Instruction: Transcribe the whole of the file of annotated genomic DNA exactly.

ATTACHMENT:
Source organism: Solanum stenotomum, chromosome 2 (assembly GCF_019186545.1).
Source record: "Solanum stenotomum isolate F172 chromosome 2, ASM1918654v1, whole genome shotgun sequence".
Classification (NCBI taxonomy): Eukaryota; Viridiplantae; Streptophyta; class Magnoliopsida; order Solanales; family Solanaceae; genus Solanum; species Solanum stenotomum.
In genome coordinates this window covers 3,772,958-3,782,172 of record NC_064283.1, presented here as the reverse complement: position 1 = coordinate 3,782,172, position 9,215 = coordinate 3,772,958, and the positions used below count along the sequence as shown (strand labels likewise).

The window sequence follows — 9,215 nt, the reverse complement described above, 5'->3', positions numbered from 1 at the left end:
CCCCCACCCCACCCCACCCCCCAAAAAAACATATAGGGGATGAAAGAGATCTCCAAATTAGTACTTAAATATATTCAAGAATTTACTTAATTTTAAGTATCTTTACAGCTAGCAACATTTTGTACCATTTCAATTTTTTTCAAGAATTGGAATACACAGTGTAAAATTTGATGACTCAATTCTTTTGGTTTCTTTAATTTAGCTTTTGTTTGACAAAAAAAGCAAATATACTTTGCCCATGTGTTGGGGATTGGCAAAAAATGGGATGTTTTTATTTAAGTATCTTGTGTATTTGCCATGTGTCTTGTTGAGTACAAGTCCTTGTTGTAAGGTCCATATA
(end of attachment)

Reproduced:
Source organism: Solanum stenotomum, chromosome 2 (assembly GCF_019186545.1).
Source record: "Solanum stenotomum isolate F172 chromosome 2, ASM1918654v1, whole genome shotgun sequence".
Classification (NCBI taxonomy): Eukaryota; Viridiplantae; Streptophyta; class Magnoliopsida; order Solanales; family Solanaceae; genus Solanum; species Solanum stenotomum.
In genome coordinates this window covers 3,772,958-3,782,172 of record NC_064283.1, presented here as the reverse complement: position 1 = coordinate 3,782,172, position 9,215 = coordinate 3,772,958, and the positions used below count along the sequence as shown (strand labels likewise).

The window sequence follows — 9,215 nt, the reverse complement described above, 5'->3', positions numbered from 1 at the left end:
CCCCCACCCCACCCCACCCCCCAAAAAAACATATAGGGGATGAAAGAGATCTCCAAATTAGTACTTAAATATATTCAAGAATTTACTTAATTTTAAGTATCTTTACAGCTAGCAACATTTTGTACCATTTCAATTTTTTTCAAGAATTGGAATACACAGTGTAAAATTTGATGACTCAATTCTTTTGGTTTCTTTAATTTAGCTTTTGTTTGACAAAAAAAGCAAATATACTTTGCCCATGTGTTGGGGATTGGCAAAAAATGGGATGTTTTTATTTAAGTATCTTGTGTATTTGCCATGTGTCTTGTTGAGTACAAGTCCTTGTTGTAAGGTCCATATA